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So today was my halfway+1 day mark. I’ve spent a full fortnight here. I still don’t speak Flemish. I have only begun to scratch the surface of Belgian beers. I have not had a Belgian waffle or Belgian chocolate yet.

I have excuses, though. Flemish is a lost cause — I can barely pronounce their diphthongs and remember their street names. There are about 10,000 amazing beers here, and I am making good progress (I’ve tried somewhere between 30 and 50). And the waffles and chocolate region is more on the coast, so I am saving that unhealthy experience for my visit there next weekend.

I have learned a heck of a lot. Before coming to AB InBev, I had never worked at a truly behemoth company before. Here, my team is small enough that I get to see both the benefits and challenges of trying to be innovative within a company focused on efficiency and execution. Sometimes it is just the simple things — seeing the planning meetings and project rationales — that help me to understand the company culture.

And culture is an important word. At Stanford, we talk a lot about culture. We talk about how to create it, how to change it, what it good, what is bad, what might matter and might not. Everywhere I have been has been small enough that the CEO could lead by example or explicitly state the culture of a place, and people would at least understand what he (in both cases it was a he) was looking for. Here, the culture must trickle down. People refer to “Brito” — Carlos Brito, the CEO of AB InBev based in NYC — and what he would think of an idea. But there are a few people between us and him, and they each influence culture in their own way.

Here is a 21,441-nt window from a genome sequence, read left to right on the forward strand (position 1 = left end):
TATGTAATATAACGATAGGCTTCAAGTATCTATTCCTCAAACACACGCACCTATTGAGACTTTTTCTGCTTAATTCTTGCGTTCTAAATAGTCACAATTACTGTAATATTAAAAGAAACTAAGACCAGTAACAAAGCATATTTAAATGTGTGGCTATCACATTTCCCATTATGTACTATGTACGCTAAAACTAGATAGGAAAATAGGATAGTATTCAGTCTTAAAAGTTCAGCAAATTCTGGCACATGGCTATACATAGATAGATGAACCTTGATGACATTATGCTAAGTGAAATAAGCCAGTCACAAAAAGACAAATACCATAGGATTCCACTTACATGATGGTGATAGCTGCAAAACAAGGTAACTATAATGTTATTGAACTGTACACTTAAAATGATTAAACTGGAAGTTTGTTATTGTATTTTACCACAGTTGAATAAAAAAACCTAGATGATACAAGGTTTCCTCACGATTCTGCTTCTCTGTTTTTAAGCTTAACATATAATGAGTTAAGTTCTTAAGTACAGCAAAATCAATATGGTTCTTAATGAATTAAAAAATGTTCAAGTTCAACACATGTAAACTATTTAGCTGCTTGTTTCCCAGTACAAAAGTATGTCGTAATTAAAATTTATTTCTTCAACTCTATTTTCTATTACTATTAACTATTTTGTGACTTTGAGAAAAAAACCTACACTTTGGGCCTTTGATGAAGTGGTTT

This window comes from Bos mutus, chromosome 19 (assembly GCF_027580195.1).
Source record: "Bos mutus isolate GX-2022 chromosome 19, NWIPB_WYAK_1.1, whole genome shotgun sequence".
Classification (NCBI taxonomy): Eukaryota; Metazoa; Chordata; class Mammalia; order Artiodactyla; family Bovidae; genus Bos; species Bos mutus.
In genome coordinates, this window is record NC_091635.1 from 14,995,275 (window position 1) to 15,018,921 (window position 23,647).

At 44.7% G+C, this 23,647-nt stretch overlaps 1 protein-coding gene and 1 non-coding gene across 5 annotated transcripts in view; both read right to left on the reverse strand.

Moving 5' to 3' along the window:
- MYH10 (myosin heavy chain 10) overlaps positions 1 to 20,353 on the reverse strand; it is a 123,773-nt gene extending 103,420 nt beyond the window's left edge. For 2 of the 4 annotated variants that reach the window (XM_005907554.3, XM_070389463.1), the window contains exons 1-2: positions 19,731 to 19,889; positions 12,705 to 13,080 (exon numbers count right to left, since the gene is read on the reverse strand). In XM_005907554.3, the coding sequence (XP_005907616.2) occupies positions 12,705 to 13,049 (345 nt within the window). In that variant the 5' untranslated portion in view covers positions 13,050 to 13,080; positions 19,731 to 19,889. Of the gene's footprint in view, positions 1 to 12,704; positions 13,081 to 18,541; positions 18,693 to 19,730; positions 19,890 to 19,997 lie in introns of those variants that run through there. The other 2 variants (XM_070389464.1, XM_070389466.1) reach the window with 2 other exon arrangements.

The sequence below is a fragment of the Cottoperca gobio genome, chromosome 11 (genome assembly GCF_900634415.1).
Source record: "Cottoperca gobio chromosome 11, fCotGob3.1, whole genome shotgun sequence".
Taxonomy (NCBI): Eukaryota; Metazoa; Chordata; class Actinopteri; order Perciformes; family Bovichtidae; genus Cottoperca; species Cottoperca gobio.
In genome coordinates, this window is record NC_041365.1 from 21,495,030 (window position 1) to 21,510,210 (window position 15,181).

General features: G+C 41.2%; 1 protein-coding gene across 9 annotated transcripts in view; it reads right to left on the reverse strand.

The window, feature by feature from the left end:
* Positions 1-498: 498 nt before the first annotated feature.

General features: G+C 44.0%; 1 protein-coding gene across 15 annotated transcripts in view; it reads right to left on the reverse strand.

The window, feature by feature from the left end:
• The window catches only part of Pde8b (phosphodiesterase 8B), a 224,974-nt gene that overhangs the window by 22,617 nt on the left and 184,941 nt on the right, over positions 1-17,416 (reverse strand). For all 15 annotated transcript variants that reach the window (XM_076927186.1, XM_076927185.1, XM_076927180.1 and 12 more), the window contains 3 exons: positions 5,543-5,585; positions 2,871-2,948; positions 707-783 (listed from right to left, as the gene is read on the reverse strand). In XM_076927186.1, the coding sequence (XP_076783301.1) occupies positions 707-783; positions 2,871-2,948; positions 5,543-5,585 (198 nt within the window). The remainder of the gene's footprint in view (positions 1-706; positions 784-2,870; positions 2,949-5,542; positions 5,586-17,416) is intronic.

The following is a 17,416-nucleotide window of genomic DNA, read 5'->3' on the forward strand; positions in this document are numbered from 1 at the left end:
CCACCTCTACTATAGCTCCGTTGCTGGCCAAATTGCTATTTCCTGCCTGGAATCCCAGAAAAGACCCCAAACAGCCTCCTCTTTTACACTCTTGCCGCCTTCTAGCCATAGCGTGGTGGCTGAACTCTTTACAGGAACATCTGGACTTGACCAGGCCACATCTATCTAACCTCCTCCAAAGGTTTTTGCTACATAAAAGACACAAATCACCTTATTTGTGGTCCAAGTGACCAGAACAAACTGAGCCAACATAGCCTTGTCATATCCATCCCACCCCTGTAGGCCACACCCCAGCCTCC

What has amazed me is that everyone here is really passionate about what they do. It is not a question of whether an idea is good, it is how do they build the business case to support an innovative product. How do you build an alliance around a great idea? How do you get an idea far enough to demonstrate feasibility without costing the company a fortune — especially for a company that produces products like Bud Light, a super high volume product?

It makes me think of Google. 20% time is sort of brilliant. Sort of insane. It is brilliant in that it is a sunk cost — if something comes of it, it is pure bonus. It is insane in that everyone needs to earn their paycheck in 80% of the time. Honestly, this probably happens anyway, but to codify it is a bit uncomfortable to the manager in me. In the end, I fully support it, though. To hear rumors that it is going away at Google makes me sad, because search is great, but Gmail is vital. I just hope that more companies can embrace innovation like this — take the risk and see what incredible ideas pop up.

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